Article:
As a high schooler looking at colleges I remember one thing clearly: being overwhelmed by the number of choices. It seemed as if there were hundreds of colleges with good programs to pick from. Where do I go? What do I do? Which school is the best for me?

As I began the process of sifting through all of these schools, I quickly realized that I needed to find a criteria list. What was I looking for to create my ideal college experience? Did I have "do’s" and "dont’s?" Were there things that would make or break a school for me? So as a junior in high school, I sat down to make a list. At first, it was comprised mostly of questions, but it soon was shaped into categories that helped guide my college decision-making process.

I found that a lot of these questions were answered when I visited college campuses. There were a number of people — parents, guidance counselors, admission counselors — that advised me to visit campuses to get a true feel for what a particular college offers. I was able to visit several different schools prior to starting college, and the experiences were invaluable. I was able to make a number of observations just by walking around campuses. Soon, many of my questions were being answered on tours and interacting with the college in a more physical way rather than just informational on the website.

First on my criteria list was financial aid, as I knew my family contribution was only going to be so much. I needed to find a school that would help me financially, either through accepted state aid or other scholarships or work study money. I didn’t want money to stand in the way of my going to college, so I went through all the right steps. I filed the FAFSA, I applied for scholarships at different schools, I got online and found a huge number of essays I could write to earn scholarships. When I had the opportunity to be on campus, I was purposeful about asking questions. I was often able to meet with someone from the financial aid office; having the opportunity to sit and talk with someone who has literally all the answers is a tremendous assistance. A face to face conversation is extremely more helpful than waiting several days for an email reply.

Academics was also majorly important to me. I wanted an excellent program that would provide the highest caliber of education. I was looking to major in history, and the type of classes and concentrations offered within the department was very important. I wanted to be able to tailor my learning experience to my personal preferences and needs. At one college I visited, I sat down with the head of the department of history; hearing directly from a professor whose classes I would be taking was amazing. He was able to tell me exactly what I could expect classes at this college to look like. It gave me a much more real sense of what the academic experience looked like that I couldn’t get from just reading a course catalog online.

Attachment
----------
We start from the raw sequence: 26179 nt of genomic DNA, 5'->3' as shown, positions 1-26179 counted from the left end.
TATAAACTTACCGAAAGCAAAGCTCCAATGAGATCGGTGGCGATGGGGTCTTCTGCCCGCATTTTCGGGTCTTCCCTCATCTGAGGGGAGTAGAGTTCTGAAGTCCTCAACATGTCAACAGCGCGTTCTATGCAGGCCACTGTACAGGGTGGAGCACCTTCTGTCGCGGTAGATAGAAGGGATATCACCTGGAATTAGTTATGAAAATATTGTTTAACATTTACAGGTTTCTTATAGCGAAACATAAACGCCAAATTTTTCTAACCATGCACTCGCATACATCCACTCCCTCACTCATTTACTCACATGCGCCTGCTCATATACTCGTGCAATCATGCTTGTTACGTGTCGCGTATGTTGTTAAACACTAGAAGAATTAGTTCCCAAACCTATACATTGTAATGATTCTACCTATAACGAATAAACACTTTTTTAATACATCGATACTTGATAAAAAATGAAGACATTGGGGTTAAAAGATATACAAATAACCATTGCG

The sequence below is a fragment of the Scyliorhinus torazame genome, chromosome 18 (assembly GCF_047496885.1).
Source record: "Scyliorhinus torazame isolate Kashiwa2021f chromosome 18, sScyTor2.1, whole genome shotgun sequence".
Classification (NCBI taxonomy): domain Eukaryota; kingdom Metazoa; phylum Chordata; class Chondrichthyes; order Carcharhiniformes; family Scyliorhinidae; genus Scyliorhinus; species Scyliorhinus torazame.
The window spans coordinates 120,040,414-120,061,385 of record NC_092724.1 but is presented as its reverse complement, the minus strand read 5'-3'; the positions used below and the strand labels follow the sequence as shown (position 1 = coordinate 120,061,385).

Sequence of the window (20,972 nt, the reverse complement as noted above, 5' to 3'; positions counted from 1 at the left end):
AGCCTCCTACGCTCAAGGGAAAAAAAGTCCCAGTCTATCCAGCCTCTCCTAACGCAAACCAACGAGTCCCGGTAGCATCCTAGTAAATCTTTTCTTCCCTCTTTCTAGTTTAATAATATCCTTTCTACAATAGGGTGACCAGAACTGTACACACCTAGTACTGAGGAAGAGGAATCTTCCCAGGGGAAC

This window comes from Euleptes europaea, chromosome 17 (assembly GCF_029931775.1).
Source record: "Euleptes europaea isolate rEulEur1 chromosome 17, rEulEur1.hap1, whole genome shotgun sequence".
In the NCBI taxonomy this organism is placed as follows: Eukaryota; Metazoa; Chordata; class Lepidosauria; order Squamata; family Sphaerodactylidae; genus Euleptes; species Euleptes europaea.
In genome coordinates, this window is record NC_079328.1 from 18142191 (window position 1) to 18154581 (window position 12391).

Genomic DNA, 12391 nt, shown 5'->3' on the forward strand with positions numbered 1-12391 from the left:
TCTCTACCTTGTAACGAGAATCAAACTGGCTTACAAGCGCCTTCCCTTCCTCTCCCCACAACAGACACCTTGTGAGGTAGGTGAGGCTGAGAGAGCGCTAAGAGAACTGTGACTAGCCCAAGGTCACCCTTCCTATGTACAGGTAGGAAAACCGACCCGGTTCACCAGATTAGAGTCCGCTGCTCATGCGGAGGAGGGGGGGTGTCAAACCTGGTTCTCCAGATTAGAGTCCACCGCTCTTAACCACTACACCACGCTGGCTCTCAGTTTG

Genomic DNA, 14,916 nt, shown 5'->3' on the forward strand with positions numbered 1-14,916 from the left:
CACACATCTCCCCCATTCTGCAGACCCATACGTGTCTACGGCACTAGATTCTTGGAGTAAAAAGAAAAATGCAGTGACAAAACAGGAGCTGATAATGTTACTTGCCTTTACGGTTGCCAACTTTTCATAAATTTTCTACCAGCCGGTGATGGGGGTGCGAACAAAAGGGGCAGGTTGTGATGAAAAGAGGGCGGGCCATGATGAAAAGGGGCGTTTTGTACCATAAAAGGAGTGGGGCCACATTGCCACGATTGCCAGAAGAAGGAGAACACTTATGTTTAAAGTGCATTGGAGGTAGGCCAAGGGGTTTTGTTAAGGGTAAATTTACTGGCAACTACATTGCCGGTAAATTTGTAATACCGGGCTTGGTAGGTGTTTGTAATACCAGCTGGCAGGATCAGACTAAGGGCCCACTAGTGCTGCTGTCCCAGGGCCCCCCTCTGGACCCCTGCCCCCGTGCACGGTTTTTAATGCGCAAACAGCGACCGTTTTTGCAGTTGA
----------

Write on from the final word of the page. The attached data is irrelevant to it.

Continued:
It was also important to me to know more about dorm life and the general campus atmosphere of the schools I was considering. How many roommates would I have? Would I have to suffer through the dreaded community bathroom experience? As a freshman, could I have my car on campus? Of what caliber was the dining hall? Was there work available on campus? What was the surrounding area like? Were there things to do on and off campus? Almost 100 percent of these questions were answered by college visits. I was able to see what dorm room accommodations were specifically. I ate in dining halls. I talked to possible employers on campus. I drove around the surrounding community.

The process of choosing a college can be overwhelming for many students. It takes time, and thoughtful consideration has to be put into every step. However, posing all of these questions to myself was helpful in narrowing down my list of schools from a dozen or so to just a few. And, fortunately, there were a great number of schools that had what I was looking for, both private and public. Having a goal in mind allowed me to fully explore exactly what my options were, and helped me realize the full range of choices out there. I ended up attending a private college that gave me all of what I was looking for and more.

Chloe Alexander is a strategic communications intern at Independent Colleges of Indiana.

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